Vacation Week: Enjoy the Ride

During a vacation in El Salvador, foreign visitors can appreciate the great beauty of the country, learn about the impact climate change has on Salvadoran ecosystems, support local entrepreneurs and the tourist economy, hear stories from Salvadoran people about the blessings and challenges they face, grow in understanding the story of migration from El Salvador to the United States and the connections between the two countries, and experience the love, friendship and hospitality of the Salvadoran people.

Today's episode in the Vacation Week series is being posted on the anniversary of the signing of the declaration of independence of United Provinces of Central America from Spain, which occurred on September 15, 1821. El Salvador recognizes September 15th as a national holiday. It is a day of pride for the people of El Salvador, when children and adults celebrate the beauty of the country, wave the blue and white flag, and share cultural traditions.

September 15 - Day of Independence - Let's proudly salute the homeland
Photo credit: Salvadoran Lutheran University

Our itinerary for this particular vacation week included exploring locations in the mountains of the central-west region of El Salvador followed by driving southeast along the Ruta de las Flores, passing through Sonsonate to Rte. 2, and then driving the coastal highway through the tunnels out to La Libertad. Today's episode focuses on getting from one place to another with a few stops along the way.

Ruta de las Flores map showing our route from Ataco, through Apaneca, Salcoatitan,
Nahuizalco and Sonsonate.  Photo credit: elsalvadoreshermoso.com 

La Ruta de las Flores, the Route of the Flowers, provides beautiful scenery, especially in November and December when the flowers are blooming (though I have seen some type of flower in bloom at any point during the year). There are several cities and towns to explore along the route. This vacation week series includes a few highlights:

Episode 1: Coffee Stop Above Lake Coatepeque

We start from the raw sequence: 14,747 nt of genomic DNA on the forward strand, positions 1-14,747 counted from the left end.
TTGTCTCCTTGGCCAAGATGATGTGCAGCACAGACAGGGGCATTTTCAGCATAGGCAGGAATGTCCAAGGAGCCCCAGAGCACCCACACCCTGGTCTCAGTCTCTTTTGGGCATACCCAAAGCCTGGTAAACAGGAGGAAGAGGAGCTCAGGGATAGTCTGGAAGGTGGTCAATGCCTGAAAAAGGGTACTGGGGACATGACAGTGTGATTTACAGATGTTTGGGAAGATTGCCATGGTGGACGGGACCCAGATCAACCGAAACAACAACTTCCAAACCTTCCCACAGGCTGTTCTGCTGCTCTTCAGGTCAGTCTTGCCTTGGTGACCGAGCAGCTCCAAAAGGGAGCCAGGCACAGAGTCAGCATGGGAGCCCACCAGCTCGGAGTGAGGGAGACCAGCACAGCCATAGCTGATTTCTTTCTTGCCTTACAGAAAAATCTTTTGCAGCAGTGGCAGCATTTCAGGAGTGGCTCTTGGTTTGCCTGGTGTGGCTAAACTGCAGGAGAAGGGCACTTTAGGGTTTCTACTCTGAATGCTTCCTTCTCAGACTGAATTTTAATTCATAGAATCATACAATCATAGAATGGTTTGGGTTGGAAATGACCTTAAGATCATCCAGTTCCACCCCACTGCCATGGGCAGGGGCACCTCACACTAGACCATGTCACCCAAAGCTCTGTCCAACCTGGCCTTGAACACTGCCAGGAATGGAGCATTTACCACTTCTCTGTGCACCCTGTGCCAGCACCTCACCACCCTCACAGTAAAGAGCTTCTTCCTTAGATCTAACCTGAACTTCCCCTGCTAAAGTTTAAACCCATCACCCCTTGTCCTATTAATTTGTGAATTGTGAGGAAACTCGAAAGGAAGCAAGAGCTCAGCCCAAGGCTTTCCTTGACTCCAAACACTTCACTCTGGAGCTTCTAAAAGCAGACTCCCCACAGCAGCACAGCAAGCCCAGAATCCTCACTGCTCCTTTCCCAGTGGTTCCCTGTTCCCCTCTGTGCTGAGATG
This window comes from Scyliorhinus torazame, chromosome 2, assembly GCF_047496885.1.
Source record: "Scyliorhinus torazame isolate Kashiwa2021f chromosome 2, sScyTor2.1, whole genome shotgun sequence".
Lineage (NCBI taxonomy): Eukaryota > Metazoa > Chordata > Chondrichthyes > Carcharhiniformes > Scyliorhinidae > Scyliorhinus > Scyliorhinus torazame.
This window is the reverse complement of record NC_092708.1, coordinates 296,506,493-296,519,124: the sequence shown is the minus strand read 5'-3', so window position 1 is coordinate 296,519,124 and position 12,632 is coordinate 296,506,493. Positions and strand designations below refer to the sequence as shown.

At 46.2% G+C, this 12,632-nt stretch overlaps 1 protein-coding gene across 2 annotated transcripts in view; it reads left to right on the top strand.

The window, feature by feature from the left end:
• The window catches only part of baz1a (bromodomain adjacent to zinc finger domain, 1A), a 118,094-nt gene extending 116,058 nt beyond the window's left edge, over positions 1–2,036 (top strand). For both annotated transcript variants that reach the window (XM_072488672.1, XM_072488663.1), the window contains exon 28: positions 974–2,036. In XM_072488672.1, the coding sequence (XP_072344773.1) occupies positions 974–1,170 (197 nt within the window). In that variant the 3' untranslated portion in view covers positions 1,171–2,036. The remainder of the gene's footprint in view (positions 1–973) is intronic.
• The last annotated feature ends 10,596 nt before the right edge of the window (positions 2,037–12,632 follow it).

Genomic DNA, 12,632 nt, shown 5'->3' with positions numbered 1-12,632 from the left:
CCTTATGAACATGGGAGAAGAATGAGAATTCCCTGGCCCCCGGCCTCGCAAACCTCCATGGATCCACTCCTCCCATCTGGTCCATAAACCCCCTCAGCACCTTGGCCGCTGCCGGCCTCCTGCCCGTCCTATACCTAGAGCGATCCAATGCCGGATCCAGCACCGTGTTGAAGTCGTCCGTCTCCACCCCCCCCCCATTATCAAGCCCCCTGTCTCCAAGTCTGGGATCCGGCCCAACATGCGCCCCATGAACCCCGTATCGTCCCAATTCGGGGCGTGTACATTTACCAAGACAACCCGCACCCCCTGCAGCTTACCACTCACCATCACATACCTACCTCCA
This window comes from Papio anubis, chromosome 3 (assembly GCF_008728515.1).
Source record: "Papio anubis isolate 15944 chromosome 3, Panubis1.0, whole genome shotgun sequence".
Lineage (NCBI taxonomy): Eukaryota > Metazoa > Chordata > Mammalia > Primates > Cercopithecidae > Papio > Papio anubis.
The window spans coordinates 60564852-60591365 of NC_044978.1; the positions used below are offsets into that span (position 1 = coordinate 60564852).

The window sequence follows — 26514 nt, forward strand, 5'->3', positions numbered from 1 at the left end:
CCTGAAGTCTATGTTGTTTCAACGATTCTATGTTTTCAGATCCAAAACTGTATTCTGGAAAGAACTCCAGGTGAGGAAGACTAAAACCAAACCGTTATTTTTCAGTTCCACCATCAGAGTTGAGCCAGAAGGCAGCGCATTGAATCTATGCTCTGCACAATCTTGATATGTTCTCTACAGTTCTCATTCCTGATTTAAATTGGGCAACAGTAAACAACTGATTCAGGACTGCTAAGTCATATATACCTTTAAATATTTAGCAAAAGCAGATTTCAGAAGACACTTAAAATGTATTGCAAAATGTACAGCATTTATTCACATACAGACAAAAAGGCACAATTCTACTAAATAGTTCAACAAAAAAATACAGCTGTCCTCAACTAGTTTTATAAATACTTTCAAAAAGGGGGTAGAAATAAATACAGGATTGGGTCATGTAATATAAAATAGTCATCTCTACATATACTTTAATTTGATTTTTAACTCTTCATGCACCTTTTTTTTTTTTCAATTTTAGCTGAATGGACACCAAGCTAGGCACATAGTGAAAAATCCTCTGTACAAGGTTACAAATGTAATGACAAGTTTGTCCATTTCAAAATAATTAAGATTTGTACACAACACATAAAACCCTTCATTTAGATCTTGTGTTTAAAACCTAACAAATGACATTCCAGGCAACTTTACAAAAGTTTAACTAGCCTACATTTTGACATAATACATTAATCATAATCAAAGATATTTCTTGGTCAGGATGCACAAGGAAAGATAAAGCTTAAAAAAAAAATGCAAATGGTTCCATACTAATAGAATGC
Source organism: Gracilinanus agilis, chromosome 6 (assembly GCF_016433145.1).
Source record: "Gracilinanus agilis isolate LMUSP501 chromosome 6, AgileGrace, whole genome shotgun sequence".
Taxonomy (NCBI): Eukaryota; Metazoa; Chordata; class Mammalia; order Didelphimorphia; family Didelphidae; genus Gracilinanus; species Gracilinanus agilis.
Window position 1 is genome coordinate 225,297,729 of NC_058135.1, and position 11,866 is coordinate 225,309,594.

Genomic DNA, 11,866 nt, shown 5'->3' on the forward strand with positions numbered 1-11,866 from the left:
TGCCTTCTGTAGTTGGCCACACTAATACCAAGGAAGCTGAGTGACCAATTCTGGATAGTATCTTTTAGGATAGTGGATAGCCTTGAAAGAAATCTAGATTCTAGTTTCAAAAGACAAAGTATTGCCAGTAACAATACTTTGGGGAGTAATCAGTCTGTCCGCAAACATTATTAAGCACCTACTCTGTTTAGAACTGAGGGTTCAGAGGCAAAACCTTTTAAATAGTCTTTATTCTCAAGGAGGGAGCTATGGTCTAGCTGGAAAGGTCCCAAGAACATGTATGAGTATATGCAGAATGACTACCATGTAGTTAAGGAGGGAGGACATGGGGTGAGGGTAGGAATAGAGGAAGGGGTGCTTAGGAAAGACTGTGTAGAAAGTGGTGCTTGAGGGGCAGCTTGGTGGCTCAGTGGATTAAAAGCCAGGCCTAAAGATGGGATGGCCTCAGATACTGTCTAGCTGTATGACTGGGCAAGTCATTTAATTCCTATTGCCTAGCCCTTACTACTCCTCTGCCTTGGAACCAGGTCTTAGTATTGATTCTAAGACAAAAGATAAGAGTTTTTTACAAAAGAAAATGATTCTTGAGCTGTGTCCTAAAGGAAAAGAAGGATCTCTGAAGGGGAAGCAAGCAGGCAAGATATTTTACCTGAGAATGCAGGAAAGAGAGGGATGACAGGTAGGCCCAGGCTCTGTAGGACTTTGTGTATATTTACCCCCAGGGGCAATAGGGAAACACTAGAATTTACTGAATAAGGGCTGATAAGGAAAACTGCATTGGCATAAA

Episode 2: Experiencing the Energy at Tazumal
Episode 3: Concepción de Ataco
Episode 4: Fun in the Apaneca Mountains

One place we did not visit this time, but which is definitely worth a day or more is Juayua. The historic town center and church are beautiful, the town is a great jumping-off point for hiking to nearby waterfalls, and the weekend gastronomic fair offers all kinds of delicious food and drink. 

Photo of the central plaza and parish church in Juayua
(one of my older photos, taken in December 2005)

Our drive from Nahuizalco took us through a little bit of weekend traffic in Sonsonate, and then on toward the coast. 

Heading downhill toward the outskirts of Sonsonate, with the
towers of the Cathedral of Sonsonate peaking up over the trees

Just a typical day on a typical main road in Sonsonate

I love it when an artist creates a little spot of joy along
a narrow, congested route.

Looking up at the facade and towers of the cathedral

Heading south toward the coast, we took the coastal highway - a wiggly road
which takes you through mountains (literally) and forest and along the Pacific Ocean.
There are 5 tunnels - really marvels of engineering.

Our lunch destination was El Cadejo restaurant in La Libertad. It's definitely a favorite spot for hanging out, enjoying the ocean breeze, sharing good beer and good food with friends, and taking a dip in the pool or the tide pool (shown here).

Hold my beer.

Our vacation included weekend time in our sister church community, so that the couple vacationing with us could enjoy time in worship at the church and visit with families in the community.  We spent a couple of nights in San Salvador, and then we hit the road. This time we headed east to the department of La Unión where we had rented house on a quiet beach. Part of the fun of vacationing in El Salvador is the wide variety of eco-systems that one can experience within just a few hours of travel time.  Check out these photos which I managed to capture from my back-seat perspective.

Árbol de Fuego - the fire trees were in full bloom

Crossing the Río Lempa - "I am part of the solution to conflict"

On our way out to the beach, we stopped at Comedor La Finkita for lunch.
Located along the bypass around Usulutan where it intersects the old road to 
Santa Elena, this cafe with comida a la vista (a buffet) is a gem. We knew
it had to be good because with thunderstorms all around us, the place was packed, including
with police (who usually know the good places to eat). I asked if I could take a quick
pic of the kitchen - this chicken was really, really delicious.

The warm plain between the mountains and the sea,
sugar cane fields as far as you can see

There are stretches along the coastal lateral highway which
appear as a tunnel through the trees

One never knows when one will meet up with the Salvadoran Navy

Sometimes the colors of nature and the colors of human creation
just complement each other in a way that is particularly beautiful

The ravines which carry rushes of rainwater from the hills to the sea
are called "quebradas"

Bananas. That's it, just bananas. They are so beautiful.

I probably have a few photos of this home from over the years.
It seems so big, and check out those fine windows. These colors
are fabulous. Makes me curious about who lives here.

In the next episode: Beach Days!

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